Top 5 Reasons to Use Ground Penetrating Radar

Ground Penetrating Radar (GPR) is an invaluable tool for those involved in construction. It offers a non-destructive way of surveying and investigating an area before building or excavation processes begin, helping ensure that construction projects are completed safely and efficiently.

With GPR, potential risks can be avoided by getting an advanced understanding of the geologic structure and uncovering valuable insights such as the presence of underground piping and utilities, hazmat contamination, void spaces, sinkholes, and other unseen features before they create costly problems.

From government agencies to private contractors, GPR surveys offer a range of potential benefits to anyone embarking on major construction works according to Precision Utility Mapping Ireland.

1) Know where to start

Before starting your next construction project, it’s essential to complete a GPR survey. This is an excellent tool to help you plan ahead, ensuring that any areas with underground utilities can be identified and catered for. By doing this, you’ll make the rest of the construction process so much easier as you only have to focus on building the structure around existing utility lines. Additionally, if necessary these lines can then be relocated without disrupting existing plumbing or connections.

2) Ensure the safety of the entire team

Ensuring the safety of your team members should always be your top priority, and professional utility locating services are an easy and effective way to do that.

With these services, you can get detailed GPR results for your construction site so you know exactly where underground utilities like pipes and wires are located – that way you can avoid any potential hazards. 

Cut power lines, in particular, can be incredibly dangerous as they can potentially electrocute people. The same goes for gas lines which could cause explosions. Looking into professional locating services is a great step toward keeping everyone on your team safe.

3) Avoid potential damages

Before construction begins on any project, it is important to invest in a GPR survey. Not only will you avoid the dangers of cutting into utility lines, but preventing costly damage and repairs as well.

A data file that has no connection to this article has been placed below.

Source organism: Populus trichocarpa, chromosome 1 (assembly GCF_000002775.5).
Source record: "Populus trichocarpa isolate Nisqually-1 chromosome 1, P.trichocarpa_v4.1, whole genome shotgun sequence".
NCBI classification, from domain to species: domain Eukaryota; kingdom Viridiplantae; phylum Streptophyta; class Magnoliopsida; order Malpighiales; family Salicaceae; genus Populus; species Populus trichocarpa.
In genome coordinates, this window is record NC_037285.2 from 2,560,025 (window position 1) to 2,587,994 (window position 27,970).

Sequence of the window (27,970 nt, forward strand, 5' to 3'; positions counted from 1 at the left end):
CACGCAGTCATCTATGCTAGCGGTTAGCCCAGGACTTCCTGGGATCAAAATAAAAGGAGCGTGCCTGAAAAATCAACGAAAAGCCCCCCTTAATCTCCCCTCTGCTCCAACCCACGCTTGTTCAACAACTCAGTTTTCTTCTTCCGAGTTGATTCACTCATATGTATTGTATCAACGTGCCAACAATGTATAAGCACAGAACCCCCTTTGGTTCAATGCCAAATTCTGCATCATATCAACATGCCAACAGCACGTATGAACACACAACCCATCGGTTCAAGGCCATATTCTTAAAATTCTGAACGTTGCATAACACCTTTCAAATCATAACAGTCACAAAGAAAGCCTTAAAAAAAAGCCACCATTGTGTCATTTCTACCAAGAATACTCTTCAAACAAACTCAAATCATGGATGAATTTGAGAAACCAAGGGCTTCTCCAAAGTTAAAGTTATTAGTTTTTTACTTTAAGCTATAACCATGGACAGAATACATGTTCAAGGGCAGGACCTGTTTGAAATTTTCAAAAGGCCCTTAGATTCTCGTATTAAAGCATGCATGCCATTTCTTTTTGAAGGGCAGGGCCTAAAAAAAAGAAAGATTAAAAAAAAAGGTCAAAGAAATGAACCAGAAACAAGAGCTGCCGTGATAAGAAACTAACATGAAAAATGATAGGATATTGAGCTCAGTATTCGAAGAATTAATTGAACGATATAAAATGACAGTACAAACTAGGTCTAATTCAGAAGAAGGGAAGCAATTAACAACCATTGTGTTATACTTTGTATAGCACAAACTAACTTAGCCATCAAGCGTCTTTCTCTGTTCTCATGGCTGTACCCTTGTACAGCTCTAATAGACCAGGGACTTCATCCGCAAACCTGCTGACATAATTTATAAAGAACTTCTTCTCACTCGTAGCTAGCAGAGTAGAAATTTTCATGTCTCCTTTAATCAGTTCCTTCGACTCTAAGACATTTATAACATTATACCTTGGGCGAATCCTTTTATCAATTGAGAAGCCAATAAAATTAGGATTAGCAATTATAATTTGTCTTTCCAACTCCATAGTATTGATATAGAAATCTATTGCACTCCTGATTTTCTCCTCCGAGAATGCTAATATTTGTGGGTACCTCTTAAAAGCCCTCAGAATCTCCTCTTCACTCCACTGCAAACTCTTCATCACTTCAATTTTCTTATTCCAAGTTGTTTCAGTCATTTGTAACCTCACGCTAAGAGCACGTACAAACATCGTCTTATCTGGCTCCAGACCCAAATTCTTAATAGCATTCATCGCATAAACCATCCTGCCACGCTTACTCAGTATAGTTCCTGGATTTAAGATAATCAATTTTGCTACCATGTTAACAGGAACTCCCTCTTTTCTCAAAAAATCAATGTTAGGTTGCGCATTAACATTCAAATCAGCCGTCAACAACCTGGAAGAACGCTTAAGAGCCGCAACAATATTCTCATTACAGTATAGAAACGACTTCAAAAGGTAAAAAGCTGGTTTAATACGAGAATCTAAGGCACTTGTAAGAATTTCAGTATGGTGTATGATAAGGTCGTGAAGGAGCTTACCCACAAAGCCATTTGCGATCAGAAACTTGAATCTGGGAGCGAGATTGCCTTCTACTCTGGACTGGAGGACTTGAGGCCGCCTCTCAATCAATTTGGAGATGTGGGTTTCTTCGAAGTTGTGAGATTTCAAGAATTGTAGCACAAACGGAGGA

Utility line explosions, fires, and floods can cause serious destruction to building materials and equipment, leading to expensive repairs or replacements for any organization. Protect yourself from unforeseen costs by investing in a GPR survey; it will be a far cheaper expense overall compared to dealing with extensive damages from untested utility lines.

4) Increase the accuracy of your results

Professional utility locators use GPR to provide accurate readings and detect a wide range of materials beneath the surface. With an accuracy rate of up to 97%, this technology can scan depths of up to 13 feet and accurately locate underground utilities that may have been inaccurately marked out in the past, eliminating any guesswork or risks. 

Moreover, it can also adjust the antenna frequency to detect items at different depths, providing higher resolution with better accuracy. Thus, by utilizing a professional utility locator armed with this remarkable GPR technology, you can ensure that your projects are successful without any surprises from deep below.

5) Detect potential obstacles

A GPR survey can be a valuable resource when you’re looking to build on a plot of land, as it helps to identify potential obstacles that may otherwise remain out of sight. While records such as gas and power lines will give an idea ahead of time of what is present beneath the surface, items like concrete structures and abandoned lines may not show up. 

Additionally, GPR systems can be used to detect naturally-occurring elements like tree roots or buried objects, potentially saving you and your building project large amounts of time, money, and difficulty in the long run. With GPR, you can also get an idea of the soil conditions of your building site which is critical for construction projects that rely on sturdy foundations.

Boris Petrov

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